A difference from the ethnographic/qualitative literature is that Peacebuilding Compared is much less engaged with adjudicating the most contested debates about the case. We just code them as contested interpretations and we report the nature of the contestation in our narrative. What we are interested in doing is ruling out non-credible interpretations. Conflict zones are teeming with them: wild unsubstantiated rumours, ridiculous theories propagated by people who spread lies to protect their culpability, clever pieces of misinformation planted by double agents, imagined histories concocted by supposed combatants with grandiose visions of their self-importance to saving their nation. A significant level of fieldwork on the ground and in the capitals of combatant and peacekeeping states (or at UN headquarters) is needed. The intent is not to get the research team to the point where it can settle the most contested debates among the experts, but to the point where it can rule out most (hopefully all) the myriad non-credible interpretations.
A distinctive comparativism
This renders Peacebuilding Compared a distinctive form of comparativism. The approach was motivated by reading most of the best research as falling into one of two camps. The first includes a large number of wonderful studies of particular conflicts—or comparing a couple—written by scholars who have deep knowledge and long experience of that region. The second is the more recent quantitative tradition led by outstanding comparativists such as Ted Gurr, Jack Goldstone, Paul Collier, Anke Hoeffler, Virginia Page Fortna, James Fearon, David Laitin, Michael Doyle and Nicholas Sambanis, among others cited in the references. In choosing a method that aspires to significant fieldwork engagement that is inferior to the best ethnographic work, and is on a smaller number of cases than the best quantitative work, we are simply filling a methodological niche that has been under-exploited in the literature. We do not have the view that it is necessarily a superior method to the dominant two. One of its demands is that it requires one person to read very extensively on each case and to be in the room or under the tree for most of the fieldwork. Otherwise it would be impossible to code the 670 variables consistently across cases. Otherwise the thematic unity of narrative volumes such as this might offer no advance on an edited collection of haphazard comparisons—insightful though such casual comparativism can be.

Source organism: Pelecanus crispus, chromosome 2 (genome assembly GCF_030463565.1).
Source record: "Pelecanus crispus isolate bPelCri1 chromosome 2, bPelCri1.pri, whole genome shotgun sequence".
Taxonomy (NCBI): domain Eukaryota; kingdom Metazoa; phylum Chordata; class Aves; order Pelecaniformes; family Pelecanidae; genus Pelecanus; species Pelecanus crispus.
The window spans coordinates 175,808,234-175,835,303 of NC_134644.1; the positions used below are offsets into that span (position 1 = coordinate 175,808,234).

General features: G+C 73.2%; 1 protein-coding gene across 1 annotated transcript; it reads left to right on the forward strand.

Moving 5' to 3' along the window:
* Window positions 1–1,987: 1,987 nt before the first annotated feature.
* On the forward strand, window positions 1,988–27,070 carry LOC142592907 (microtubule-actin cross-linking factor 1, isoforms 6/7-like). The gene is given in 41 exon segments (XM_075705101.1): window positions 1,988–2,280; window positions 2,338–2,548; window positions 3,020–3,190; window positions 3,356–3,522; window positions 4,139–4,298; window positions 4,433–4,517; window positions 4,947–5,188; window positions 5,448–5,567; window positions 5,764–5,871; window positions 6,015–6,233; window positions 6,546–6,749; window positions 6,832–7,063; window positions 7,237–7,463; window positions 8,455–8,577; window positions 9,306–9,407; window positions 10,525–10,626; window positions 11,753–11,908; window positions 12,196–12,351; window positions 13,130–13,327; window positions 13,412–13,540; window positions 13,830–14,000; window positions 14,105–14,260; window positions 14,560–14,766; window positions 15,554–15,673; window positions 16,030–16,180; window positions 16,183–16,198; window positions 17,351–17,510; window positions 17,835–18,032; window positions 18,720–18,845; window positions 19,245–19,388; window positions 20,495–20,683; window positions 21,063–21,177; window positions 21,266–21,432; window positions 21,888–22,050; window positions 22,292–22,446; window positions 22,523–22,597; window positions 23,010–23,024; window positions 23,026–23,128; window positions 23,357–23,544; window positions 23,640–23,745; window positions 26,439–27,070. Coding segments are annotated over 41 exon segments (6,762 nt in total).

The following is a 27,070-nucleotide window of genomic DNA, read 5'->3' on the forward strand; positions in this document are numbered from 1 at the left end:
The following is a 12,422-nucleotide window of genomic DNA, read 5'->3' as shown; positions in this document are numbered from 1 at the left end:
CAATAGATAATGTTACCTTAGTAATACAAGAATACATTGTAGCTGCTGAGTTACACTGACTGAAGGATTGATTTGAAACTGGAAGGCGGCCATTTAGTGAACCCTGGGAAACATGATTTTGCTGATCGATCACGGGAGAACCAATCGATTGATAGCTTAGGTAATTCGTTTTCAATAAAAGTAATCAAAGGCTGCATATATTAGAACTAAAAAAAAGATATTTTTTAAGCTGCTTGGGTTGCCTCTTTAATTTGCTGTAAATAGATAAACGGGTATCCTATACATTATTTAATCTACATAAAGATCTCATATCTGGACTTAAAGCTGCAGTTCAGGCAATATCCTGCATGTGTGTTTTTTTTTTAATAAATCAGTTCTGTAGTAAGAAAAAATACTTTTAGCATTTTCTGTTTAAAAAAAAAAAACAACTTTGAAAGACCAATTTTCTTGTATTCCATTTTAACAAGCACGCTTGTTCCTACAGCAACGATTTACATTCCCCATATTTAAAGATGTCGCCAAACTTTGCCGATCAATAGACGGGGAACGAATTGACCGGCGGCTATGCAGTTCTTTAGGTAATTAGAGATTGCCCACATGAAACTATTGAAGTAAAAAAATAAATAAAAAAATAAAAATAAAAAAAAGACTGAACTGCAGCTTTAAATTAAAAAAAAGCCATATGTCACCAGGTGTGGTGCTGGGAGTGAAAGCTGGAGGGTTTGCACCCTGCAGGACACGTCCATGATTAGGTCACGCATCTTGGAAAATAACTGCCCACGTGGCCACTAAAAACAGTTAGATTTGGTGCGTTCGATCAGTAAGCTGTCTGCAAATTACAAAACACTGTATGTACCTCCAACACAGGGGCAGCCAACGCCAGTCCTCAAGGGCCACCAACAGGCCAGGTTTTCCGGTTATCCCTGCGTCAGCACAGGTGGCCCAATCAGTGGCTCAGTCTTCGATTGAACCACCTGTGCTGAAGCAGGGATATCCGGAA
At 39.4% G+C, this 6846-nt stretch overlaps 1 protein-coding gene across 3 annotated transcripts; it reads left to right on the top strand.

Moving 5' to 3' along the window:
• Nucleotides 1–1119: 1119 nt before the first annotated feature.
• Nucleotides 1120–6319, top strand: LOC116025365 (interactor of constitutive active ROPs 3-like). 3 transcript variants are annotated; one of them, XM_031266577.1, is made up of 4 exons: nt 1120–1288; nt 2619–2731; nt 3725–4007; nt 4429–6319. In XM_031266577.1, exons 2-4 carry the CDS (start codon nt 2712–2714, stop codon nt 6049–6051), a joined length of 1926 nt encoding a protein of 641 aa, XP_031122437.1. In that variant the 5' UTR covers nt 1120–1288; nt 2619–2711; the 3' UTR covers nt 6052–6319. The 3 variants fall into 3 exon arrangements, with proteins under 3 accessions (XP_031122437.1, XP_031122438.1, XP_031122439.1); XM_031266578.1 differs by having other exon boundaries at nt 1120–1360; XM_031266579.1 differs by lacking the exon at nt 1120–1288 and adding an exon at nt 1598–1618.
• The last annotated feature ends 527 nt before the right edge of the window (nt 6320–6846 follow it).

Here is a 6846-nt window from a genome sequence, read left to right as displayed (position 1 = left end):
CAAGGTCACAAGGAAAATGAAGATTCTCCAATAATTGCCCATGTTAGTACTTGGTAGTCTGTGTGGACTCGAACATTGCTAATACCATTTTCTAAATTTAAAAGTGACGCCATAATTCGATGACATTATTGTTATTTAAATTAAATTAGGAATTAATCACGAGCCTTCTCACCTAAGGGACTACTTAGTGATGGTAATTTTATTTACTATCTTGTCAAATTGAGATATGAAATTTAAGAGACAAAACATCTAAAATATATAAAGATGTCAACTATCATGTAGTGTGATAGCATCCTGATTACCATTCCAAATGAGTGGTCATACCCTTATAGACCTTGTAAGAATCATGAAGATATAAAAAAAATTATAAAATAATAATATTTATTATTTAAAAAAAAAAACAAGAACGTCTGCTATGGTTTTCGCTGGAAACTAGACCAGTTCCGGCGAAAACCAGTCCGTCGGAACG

By 2030, we hope that some sort of cluster analysis or fuzzy set analysis to the best quantitative standards of that time will reveal something new about types of conflicts. We would also hope to define which might be the most important of probably a long list of risk factors that conduce to the persistence of armed conflict—and which are the most important protective factors for preserving peace. Narrative and analytical books such as this lay an important foundation for this future quantitative work. They discover new variables that are worth coding for all cases and new complexities in the dynamics among these variables that might ultimately account for why certain quantitative models will not explain much and why others might do so.
A final part of the method was to invite the people who seemed to be producing some of the best insights and writing the best books on the case to be members of an advisory panel. Our thanks to Sinclair Dinnen for this idea. We asked the advisory panel to suggest important people to interview, to read our first draft, comment on erroneous insights within it and on research and lines of inquiry that needed to be pursued before the next draft. Many were internationally distinguished scholars. Others were PhD students, including a number from The Australian National University, who had the luxury of recently spending long periods in the field, which senior scholars sometimes cannot manage.
Our ethical obligations under The Australian National University’s Research Ethics Committee approval were explained to all participants. These included an obligation to report quotes and insights from each informant without identifying them unless they specifically indicated that they wanted to be quoted as the source of an insight. Wherever a quote appears without a citation to some other source in the literature, it is an anonymous quote from an informant interviewed for Peacebuilding Compared.
 Peace journalism is of neglected importance in the peacebuilding literature. In our first volume, we found peace journalism important in ending the major Indonesian conflicts of the past decade, and rumour-mongering, sensationalist journalism to be a contributor to the onset of some of those armed conflicts (Braithwaite et al. 2010). Mary-Louise O’Callaghan deserves to be honoured for breaking a story that revived the anti-mercenary norm internationally and connected Sandline in Bougainville to a wider politics of exposing the ‘blood diamonds’ trade in Africa and a nefarious mining company politics of interference in civil war through proxies such as Sandline. O’Callaghan was also an important player in our next volume on the Solomon Islands peace. A key Australian government strategic policymaker, Hugh White, tells the story of his old friend, Mary-Louise, calling him in 2000 to urge him to support a peacekeeping intervention in the Solomons. White recounts with some embarrassment, because he thinks it a pity in retrospect that O’Callaghan’s advice was not followed at the time—his reply being that such a military intervention ‘would not fit our paradigm’ in the Pacific. O’Callaghan’s retort, abruptly ending the conversation, was ‘Well change your ******* paradigm’. Australia did change its paradigm, leading a regional peacekeeping intervention in the Solomon Islands in 2003 that so far has restored peace, with Hugh White a critical catalyst of the policy shift. During the intervening years, O’Callaghan had campaigned for that intervention in her columns in The Australian newspaper and other media.